• PC Cablecard certified Tuners are costly and hard to find. Because of the PC qualification restriction, even if you did have a qualifying PC, you had to know the right place to find a tuner – often on Sony or Dell’s site. The ATI Digital Cable Tuner product that is well known and respected (I use two) has apparently all but disappeared.  Other Cablecard-certified PC tuners are hard to find- the most promising from a Kirkland, WA startup, Ceton won’t be available until 2010 and a 2-tuner offering likely around the $300 mark.  No wonder there are only 14 3rd Party certified devices for Cablecard 
  • Setup is too Complicated. Setup requires you have possession of the physical card, you need to seat it in the device, call the cable provider, offering up a long series of IDs and wait for the data to download, sometimes up to an hour.  Diagnostics require technical training on part of cable provider’s staff.
  • Rental Fees. Cable operators introduced cablecards for free, then started charging a monthly rental fee.  In some cases, the cost for two cable cards is comparable to the cost of renting an HD DVR from the cable operator.

The Future (and recommendations to the FCC)

And the future doesn’t appear to be much brighter.  The interactive support needed for Video On Demand or Interactive services has been slow to materialize – July 1st 2009’s agreed-upon deadline came and went and Panasonic continues to be the only TV manufacturer to have support for the platform.  Ok, so what if you don’t care about getting “Premium” channels such as HBO or Showtime and just want to record Discovery Channel or ESPN? More economical solutions such as the SiliconDust HDHomeRun (which I also really like) in many regions can now only pick up local TV signals.  Here in the Seattle area, as of December 8th, all non-local stations are encrypted by Comcast.  Reports are Verizon’s FioS will still let you tune but for how long?  It’s clear concern among content providers over piracy of their unencrypted HD content is a top driver of this behavior.

So what would I do if I were at the FCC working through this issue?  Here’s a quick scorecard cheat sheet for consumer perspective for starters:

Platform Supports Top Pain Point
QAM/ATSC Local Digital TV/HDTV channel tuning via Cable, no hardware required from Cable provider Cable operators starting to encypt previously available cable channels 
(e.g. ESPN, SyFy) with FCC approval

Basic and Premium Stations
(e.g. HBO, Showtime) with hardware from your provider
Complicated Setup & high cost product adoption; No VOD/Interactive features

Cablecard +
Interactive Services with hardware from your provider Delayed rollout, only one TV in-market supports;
No PC support


  • Simplify the Offerings.  The fact that these solutions are so confusing and hard to understand is a root issue – build one solution and market it.
  • Drop the Cablecard Hardware Requirement.  Strong encryption exists today in software. The need for a rented piece of hardware is a dinosaur in the age of online services such as Xbox LIVE.
  • Incentivize operators to reboot and innovate. Today’s cable networks are a hodge-podge of mis-matched technology some have described as “Protection through Obfuscation”.  Combined with the flurry of acquisitions through the 90’s and 00’s and you have today’s experience – mis-matched channel lineups and product offerings sometimes street by street.  The faster the industry can move to a switched, all-IP infrastructure the better.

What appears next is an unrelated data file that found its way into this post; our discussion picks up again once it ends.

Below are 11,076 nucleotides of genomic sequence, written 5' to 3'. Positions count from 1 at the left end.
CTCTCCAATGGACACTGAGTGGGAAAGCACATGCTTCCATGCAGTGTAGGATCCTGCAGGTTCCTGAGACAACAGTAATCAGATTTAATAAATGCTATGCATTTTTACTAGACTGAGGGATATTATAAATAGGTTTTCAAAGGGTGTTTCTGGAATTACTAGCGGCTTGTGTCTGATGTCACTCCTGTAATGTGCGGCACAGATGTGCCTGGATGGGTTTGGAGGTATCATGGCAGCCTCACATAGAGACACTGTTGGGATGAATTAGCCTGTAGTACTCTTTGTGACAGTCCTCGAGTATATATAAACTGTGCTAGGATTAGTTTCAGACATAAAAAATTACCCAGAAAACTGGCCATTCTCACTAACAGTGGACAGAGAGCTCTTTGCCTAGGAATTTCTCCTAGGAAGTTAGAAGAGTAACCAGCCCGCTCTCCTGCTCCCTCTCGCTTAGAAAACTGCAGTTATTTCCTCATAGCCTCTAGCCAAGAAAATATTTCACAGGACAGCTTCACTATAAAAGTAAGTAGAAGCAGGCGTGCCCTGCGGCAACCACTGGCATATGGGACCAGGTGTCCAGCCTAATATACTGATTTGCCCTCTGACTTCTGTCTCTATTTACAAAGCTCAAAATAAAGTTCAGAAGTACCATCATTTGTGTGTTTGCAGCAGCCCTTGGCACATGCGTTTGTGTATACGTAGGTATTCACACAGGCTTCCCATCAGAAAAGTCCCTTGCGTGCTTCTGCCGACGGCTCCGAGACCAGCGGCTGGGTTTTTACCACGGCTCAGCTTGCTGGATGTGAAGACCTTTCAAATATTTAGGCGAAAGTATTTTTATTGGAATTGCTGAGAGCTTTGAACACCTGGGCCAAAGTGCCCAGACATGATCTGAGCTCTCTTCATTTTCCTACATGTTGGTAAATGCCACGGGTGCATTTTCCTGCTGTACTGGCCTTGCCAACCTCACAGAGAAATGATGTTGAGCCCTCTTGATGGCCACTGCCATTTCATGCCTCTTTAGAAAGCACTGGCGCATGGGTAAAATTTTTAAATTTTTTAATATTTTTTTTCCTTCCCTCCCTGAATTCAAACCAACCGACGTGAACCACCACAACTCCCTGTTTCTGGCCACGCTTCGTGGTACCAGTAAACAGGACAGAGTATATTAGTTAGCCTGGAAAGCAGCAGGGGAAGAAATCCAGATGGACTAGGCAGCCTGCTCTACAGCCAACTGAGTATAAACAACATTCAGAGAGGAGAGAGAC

• Support Federated, Personalized Logins. In the online beta of Fancast Xfinity which launched yesterday, Comcast uses your email and password today, one per household.  This limits options for personalized guide listings and integration with other federated services such as Twitter and Facebook. Architect the solution for today’s established and emerging consumption habits.
  • Advocate a Multi-screen, Multi-location solution. The replacement should acknowledge the rightful place of multiple devices in consumption of services you’re already paying for – namely PC and mobile devices alongside your TV.  Segregation based on screen size is no longer an option.
  • Unify the Interactive platform with minimum UX/performance requirements. Blu-Ray discs, BDLive and tru2way all standardized on Java as middleware for the platform.  While I won’t get into a debate over the merits of Java, my experience has been poor on BD players with excessively long load times and reports of immature designer/developer tools. Learn from BD and ensure the industry to make the same mistakes with Tru2way.
  • Simplify Certification. The existing methods can certainly be improved.  I won’t go into details here but have had enough conversations in the industry to know this is a hard problem exacerbated by many factors.
  • Recognize need for Consumer Marketing. If consumers don’t know it exists, they won’t use it. The industry learned a lot from the DTV switchover earlier this year. Encourage an ecosystem to flourish.

There is no doubt these are hard problems with very smart people working on solutions.  But from a consumer’s perspective, tru2way is lining up to look like more of the same for the next 15 years.

This is just one person’s opinion on the situation and my advice to the FCC.  What do you think?

Ed. Note: Fixed table to reflect Cablecard+Tru2way middleware solution (thanks Dave).
Ed. Note 2: Updated Ceton product availability to 2010. (thanks Alexander).